1. The old-fashioned way: Jump on Twitter. Follow accounts related to your niche or industry. See what people are talking about. Get involved in the discussion. This will give you an idea of what’s important to your audience.
  2. Use Social Mention: This freemium tool will surface mentions of a given keyword on blogs, videos, question-and-answer sites, and more. This can give you an idea of what people are talking about around a topic. This is important for narrowing down what content your audience may want to read.

Social Mention screenshot

How To Find Fan Insights In Facebook

Step 1. Visit your page (if you’re the admin) and click Insights:

Where to find Page Insights on Facebook pages

Step 2. Click on People. Here, you’ll find a wealth of useful demographic information:

Where to find the People tab in Facebook insights

How to Find Audience Insights in Google Analytics

Google Analytics won’t break down your Facebook audience directly. However, it does provide valuable data about who is visiting your website. You want those folks following you on Facebook too, right? Knowing what they like will help achieve that goal.

1. Log into Google Analytics and click on Audience:

Where to find the Audience tab in Google Analytics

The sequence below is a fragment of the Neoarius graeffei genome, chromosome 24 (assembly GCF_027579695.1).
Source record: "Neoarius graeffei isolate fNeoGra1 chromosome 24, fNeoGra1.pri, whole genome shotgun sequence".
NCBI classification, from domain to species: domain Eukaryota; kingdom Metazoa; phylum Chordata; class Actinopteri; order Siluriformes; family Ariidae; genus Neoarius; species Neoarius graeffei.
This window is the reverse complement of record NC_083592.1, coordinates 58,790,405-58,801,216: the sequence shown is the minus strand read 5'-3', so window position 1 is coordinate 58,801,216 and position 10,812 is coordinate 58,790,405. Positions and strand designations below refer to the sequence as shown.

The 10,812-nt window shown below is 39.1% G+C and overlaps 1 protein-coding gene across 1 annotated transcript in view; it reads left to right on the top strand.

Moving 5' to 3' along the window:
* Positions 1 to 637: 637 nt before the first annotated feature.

2. Click Interests, then click Overview. This will give you detailed information about your audience’s passions, hobbies, and interests.

Screenshot of Interests Overview in Google Analytics

3. Next, drill down into Affinity Categories. This will provide more specific visit information based on user interests.

Screenshot of Affinity Categories in Google Analytics

4. Then, In-Market Segments will show you which industry verticals those interests align with:

Screenshot of In Market Segments in Google Analytics

Powerful stuff. Right?

Run A Survey

This is perhaps the easiest way to know exactly what your audience wants.

  1. Sign up for Polldaddy or Survey Monkey.
  2. Create a short list of simple questions asking your audience what they want to see on your Facebook page.
  3. Promote your survey on social media and your email newsletter.
  4. Analyze the results.

It’s as easy as that.

Put This All Together To Build A User Persona

Remember that audience data we found in Facebook Insights and Google Analytics? It’s time to put that to use by building a simple persona. In simplest terms, a persona is just a description of your average audience member.

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Use the Facebook Persona Template included in this post’s downloadable content bundle.

Determine Your Messaging And Tone